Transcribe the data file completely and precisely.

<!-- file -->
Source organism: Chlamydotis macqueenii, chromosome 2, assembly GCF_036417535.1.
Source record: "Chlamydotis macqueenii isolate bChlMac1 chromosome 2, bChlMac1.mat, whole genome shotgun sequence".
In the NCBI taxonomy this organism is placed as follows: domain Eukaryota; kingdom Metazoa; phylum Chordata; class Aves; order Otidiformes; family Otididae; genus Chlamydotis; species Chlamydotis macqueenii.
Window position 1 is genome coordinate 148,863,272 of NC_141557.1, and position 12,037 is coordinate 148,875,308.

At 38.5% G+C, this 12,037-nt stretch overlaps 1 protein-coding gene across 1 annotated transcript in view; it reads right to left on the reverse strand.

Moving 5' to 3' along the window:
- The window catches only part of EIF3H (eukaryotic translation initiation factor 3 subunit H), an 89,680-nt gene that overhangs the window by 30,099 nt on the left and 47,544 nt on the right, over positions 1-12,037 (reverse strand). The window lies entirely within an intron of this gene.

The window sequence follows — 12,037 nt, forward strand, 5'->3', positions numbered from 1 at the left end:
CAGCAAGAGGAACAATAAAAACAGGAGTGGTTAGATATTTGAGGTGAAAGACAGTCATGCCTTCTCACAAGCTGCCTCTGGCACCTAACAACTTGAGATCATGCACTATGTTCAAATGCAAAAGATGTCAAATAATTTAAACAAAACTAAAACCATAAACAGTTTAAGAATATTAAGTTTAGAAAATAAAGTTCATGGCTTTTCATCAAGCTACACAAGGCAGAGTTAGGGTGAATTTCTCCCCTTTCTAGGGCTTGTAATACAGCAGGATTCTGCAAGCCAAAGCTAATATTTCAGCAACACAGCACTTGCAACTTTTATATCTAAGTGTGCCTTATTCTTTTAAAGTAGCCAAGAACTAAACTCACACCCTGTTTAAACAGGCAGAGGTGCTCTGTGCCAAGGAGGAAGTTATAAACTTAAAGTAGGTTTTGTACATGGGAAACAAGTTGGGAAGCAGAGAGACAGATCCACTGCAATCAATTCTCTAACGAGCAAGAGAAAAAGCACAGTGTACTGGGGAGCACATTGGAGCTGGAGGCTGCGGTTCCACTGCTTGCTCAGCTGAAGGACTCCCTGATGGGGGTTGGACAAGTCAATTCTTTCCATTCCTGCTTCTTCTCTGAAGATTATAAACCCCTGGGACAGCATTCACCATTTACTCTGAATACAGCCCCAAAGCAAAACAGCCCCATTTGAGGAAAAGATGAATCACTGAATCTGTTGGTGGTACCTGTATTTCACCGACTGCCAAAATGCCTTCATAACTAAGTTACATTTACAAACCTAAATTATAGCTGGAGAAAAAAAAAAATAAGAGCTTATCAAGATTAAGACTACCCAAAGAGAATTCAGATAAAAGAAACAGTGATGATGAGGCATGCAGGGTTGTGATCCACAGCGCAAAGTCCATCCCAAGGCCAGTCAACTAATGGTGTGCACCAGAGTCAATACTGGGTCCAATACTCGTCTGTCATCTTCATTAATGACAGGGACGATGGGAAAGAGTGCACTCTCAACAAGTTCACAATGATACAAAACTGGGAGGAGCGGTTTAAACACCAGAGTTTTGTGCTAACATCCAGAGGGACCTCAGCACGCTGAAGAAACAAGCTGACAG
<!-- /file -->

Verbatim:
Source organism: Chlamydotis macqueenii, chromosome 2, assembly GCF_036417535.1.
Source record: "Chlamydotis macqueenii isolate bChlMac1 chromosome 2, bChlMac1.mat, whole genome shotgun sequence".
In the NCBI taxonomy this organism is placed as follows: domain Eukaryota; kingdom Metazoa; phylum Chordata; class Aves; order Otidiformes; family Otididae; genus Chlamydotis; species Chlamydotis macqueenii.
Window position 1 is genome coordinate 148,863,272 of NC_141557.1, and position 12,037 is coordinate 148,875,308.

At 38.5% G+C, this 12,037-nt stretch overlaps 1 protein-coding gene across 1 annotated transcript in view; it reads right to left on the reverse strand.

Moving 5' to 3' along the window:
- The window catches only part of EIF3H (eukaryotic translation initiation factor 3 subunit H), an 89,680-nt gene that overhangs the window by 30,099 nt on the left and 47,544 nt on the right, over positions 1-12,037 (reverse strand). The window lies entirely within an intron of this gene.

The window sequence follows — 12,037 nt, forward strand, 5'->3', positions numbered from 1 at the left end:
CAGCAAGAGGAACAATAAAAACAGGAGTGGTTAGATATTTGAGGTGAAAGACAGTCATGCCTTCTCACAAGCTGCCTCTGGCACCTAACAACTTGAGATCATGCACTATGTTCAAATGCAAAAGATGTCAAATAATTTAAACAAAACTAAAACCATAAACAGTTTAAGAATATTAAGTTTAGAAAATAAAGTTCATGGCTTTTCATCAAGCTACACAAGGCAGAGTTAGGGTGAATTTCTCCCCTTTCTAGGGCTTGTAATACAGCAGGATTCTGCAAGCCAAAGCTAATATTTCAGCAACACAGCACTTGCAACTTTTATATCTAAGTGTGCCTTATTCTTTTAAAGTAGCCAAGAACTAAACTCACACCCTGTTTAAACAGGCAGAGGTGCTCTGTGCCAAGGAGGAAGTTATAAACTTAAAGTAGGTTTTGTACATGGGAAACAAGTTGGGAAGCAGAGAGACAGATCCACTGCAATCAATTCTCTAACGAGCAAGAGAAAAAGCACAGTGTACTGGGGAGCACATTGGAGCTGGAGGCTGCGGTTCCACTGCTTGCTCAGCTGAAGGACTCCCTGATGGGGGTTGGACAAGTCAATTCTTTCCATTCCTGCTTCTTCTCTGAAGATTATAAACCCCTGGGACAGCATTCACCATTTACTCTGAATACAGCCCCAAAGCAAAACAGCCCCATTTGAGGAAAAGATGAATCACTGAATCTGTTGGTGGTACCTGTATTTCACCGACTGCCAAAATGCCTTCATAACTAAGTTACATTTACAAACCTAAATTATAGCTGGAGAAAAAAAAAAATAAGAGCTTATCAAGATTAAGACTACCCAAAGAGAATTCAGATAAAAGAAACAGTGATGATGAGGCATGCAGGGTTGTGATCCACAGCGCAAAGTCCATCCCAAGGCCAGTCAACTAATGGTGTGCACCAGAGTCAATACTGGGTCCAATACTCGTCTGTCATCTTCATTAATGACAGGGACGATGGGAAAGAGTGCACTCTCAACAAGTTCACAATGATACAAAACTGGGAGGAGCGGTTTAAACACCAGAGTTTTGTGCTAACATCCAGAGGGACCTCAGCACGCTGAAGAAACAAGCTGACAG